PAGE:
By Peter Robinson
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The Imitation Game

This article is over 7 years, 2 months old
Issue 396

“We’re going to break an unbreakable Nazi code and win the war” says Alan Turing (Benedict Cumberbatch) near the start of this new biopic of the computer pioneer.

For anyone who doesn’t know the story, well they do now. And that’s one of the problems for the film makers. So they tweak the plot, glam it up by getting Keira Knightly to do the exposition and add some extra espionage in case the raw elements aren’t enough.

Then we are presented with one war film cliche after another. The progress of the war is charted in a few hackneyed shots using either newsreel footage or reconstructions that nearly tip into pastiche.

Turing has been a cause celebre among LGBT rights campaigners for many years. He was an active gay man who was prosecuted for “gross indecency” in 1952 and chemically castrated.

He died two years later, probably by his own hand. An official pardon came in 2013.

A mathematics genius, he designed and built one of the world’s first computers at Bletchley Park during the Second World War in order to crack the German Enigma code.

Having done so successfully, his team could plot the whereabouts of the entire German U-boat fleet, thus enabling the Allies to win the Battle of the Atlantic and, so it goes, the war.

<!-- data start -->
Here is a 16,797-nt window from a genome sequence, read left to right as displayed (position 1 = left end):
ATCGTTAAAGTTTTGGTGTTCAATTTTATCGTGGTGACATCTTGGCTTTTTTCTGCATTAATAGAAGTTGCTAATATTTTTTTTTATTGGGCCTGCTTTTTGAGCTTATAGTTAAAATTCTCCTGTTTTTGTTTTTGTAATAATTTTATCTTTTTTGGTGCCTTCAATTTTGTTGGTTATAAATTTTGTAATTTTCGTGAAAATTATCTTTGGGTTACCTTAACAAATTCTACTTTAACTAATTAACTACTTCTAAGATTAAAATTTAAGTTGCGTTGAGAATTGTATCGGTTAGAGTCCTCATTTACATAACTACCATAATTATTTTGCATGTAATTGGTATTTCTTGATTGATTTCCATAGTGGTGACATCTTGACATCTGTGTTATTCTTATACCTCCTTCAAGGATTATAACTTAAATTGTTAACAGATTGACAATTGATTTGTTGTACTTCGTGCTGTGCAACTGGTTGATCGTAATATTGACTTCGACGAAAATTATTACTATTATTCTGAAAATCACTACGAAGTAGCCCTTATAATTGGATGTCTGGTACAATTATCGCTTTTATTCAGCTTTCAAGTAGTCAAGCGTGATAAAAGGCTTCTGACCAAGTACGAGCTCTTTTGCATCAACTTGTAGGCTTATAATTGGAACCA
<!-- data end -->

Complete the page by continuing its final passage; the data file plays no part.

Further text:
The film is framed using flashbacks from Turing’s interrogation at the time of his arrest. The Official Secrets Act meant that people often managed to keep their work at Bletchley Park secret for half a century, but in this telling Turing sings like a canary.

In reality, the prosecutors were taken aback not by Turing telling them national secrets, but by him going into so much detail about his homosexuality.

Turing insisted he had not done anything wrong and the judge at his trial commented on his “lack of remorse”.

After he had been convicted and while on probation Turing went on holiday to Denmark and began a new relationship.

Throughout the film it is Turing’s oddness that is emphasised. Ok, he was a maths boffin, but he was also gay. This resulted in a deadly wrong being done to him by the state he had served so brilliantly. Not to dramatise this aspect of his life is a missed opportunity on the part of the film makers.

At a time when LGBT people were being rounded up in their thousands in Nazi Germany for their sexuality, Turing, a gay man, contributed considerably to defeating fascism.

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